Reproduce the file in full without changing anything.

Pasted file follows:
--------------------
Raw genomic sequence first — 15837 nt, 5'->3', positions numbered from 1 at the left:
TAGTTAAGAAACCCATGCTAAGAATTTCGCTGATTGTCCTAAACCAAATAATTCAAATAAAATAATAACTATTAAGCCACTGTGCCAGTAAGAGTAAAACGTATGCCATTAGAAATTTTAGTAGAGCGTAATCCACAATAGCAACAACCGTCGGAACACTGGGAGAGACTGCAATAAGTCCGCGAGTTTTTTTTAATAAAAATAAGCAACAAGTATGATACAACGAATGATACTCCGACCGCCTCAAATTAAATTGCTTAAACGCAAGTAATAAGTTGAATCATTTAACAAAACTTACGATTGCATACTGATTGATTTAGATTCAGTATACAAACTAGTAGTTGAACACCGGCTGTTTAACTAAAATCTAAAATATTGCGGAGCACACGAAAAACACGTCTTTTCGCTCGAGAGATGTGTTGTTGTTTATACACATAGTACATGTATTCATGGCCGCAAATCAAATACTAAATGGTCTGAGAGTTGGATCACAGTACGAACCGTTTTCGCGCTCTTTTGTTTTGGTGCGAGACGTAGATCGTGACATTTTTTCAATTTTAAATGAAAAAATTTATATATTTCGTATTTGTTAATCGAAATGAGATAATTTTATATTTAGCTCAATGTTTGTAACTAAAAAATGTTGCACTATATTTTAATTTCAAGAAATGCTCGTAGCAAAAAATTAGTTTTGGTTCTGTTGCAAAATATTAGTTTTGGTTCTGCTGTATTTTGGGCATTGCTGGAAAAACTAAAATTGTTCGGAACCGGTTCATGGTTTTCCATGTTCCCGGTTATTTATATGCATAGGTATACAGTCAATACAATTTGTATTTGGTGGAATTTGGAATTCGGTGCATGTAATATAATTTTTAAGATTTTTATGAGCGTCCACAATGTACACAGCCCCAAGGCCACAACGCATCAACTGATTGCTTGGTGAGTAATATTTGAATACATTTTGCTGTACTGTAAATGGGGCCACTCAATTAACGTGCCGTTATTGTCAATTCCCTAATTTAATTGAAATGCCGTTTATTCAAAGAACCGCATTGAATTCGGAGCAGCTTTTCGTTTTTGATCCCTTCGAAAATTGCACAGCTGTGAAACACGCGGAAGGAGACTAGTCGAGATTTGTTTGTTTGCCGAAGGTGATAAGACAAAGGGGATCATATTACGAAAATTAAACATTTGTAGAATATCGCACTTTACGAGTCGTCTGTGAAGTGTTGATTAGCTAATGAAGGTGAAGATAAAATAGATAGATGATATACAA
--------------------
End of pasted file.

Raw genomic sequence first — 15837 nt, 5'->3', positions numbered from 1 at the left:
TAGTTAAGAAACCCATGCTAAGAATTTCGCTGATTGTCCTAAACCAAATAATTCAAATAAAATAATAACTATTAAGCCACTGTGCCAGTAAGAGTAAAACGTATGCCATTAGAAATTTTAGTAGAGCGTAATCCACAATAGCAACAACCGTCGGAACACTGGGAGAGACTGCAATAAGTCCGCGAGTTTTTTTTAATAAAAATAAGCAACAAGTATGATACAACGAATGATACTCCGACCGCCTCAAATTAAATTGCTTAAACGCAAGTAATAAGTTGAATCATTTAACAAAACTTACGATTGCATACTGATTGATTTAGATTCAGTATACAAACTAGTAGTTGAACACCGGCTGTTTAACTAAAATCTAAAATATTGCGGAGCACACGAAAAACACGTCTTTTCGCTCGAGAGATGTGTTGTTGTTTATACACATAGTACATGTATTCATGGCCGCAAATCAAATACTAAATGGTCTGAGAGTTGGATCACAGTACGAACCGTTTTCGCGCTCTTTTGTTTTGGTGCGAGACGTAGATCGTGACATTTTTTCAATTTTAAATGAAAAAATTTATATATTTCGTATTTGTTAATCGAAATGAGATAATTTTATATTTAGCTCAATGTTTGTAACTAAAAAATGTTGCACTATATTTTAATTTCAAGAAATGCTCGTAGCAAAAAATTAGTTTTGGTTCTGTTGCAAAATATTAGTTTTGGTTCTGCTGTATTTTGGGCATTGCTGGAAAAACTAAAATTGTTCGGAACCGGTTCATGGTTTTCCATGTTCCCGGTTATTTATATGCATAGGTATACAGTCAATACAATTTGTATTTGGTGGAATTTGGAATTCGGTGCATGTAATATAATTTTTAAGATTTTTATGAGCGTCCACAATGTACACAGCCCCAAGGCCACAACGCATCAACTGATTGCTTGGTGAGTAATATTTGAATACATTTTGCTGTACTGTAAATGGGGCCACTCAATTAACGTGCCGTTATTGTCAATTCCCTAATTTAATTGAAATGCCGTTTATTCAAAGAACCGCATTGAATTCGGAGCAGCTTTTCGTTTTTGATCCCTTCGAAAATTGCACAGCTGTGAAACACGCGGAAGGAGACTAGTCGAGATTTGTTTGTTTGCCGAAGGTGATAAGACAAAGGGGATCATATTACGAAAATTAAACATTTGTAGAATATCGCACTTTACGAGTCGTCTGTGAAGTGTTGATTAGCTAATGAAGGTGAAGATAAAATAGATAGATGATATACAA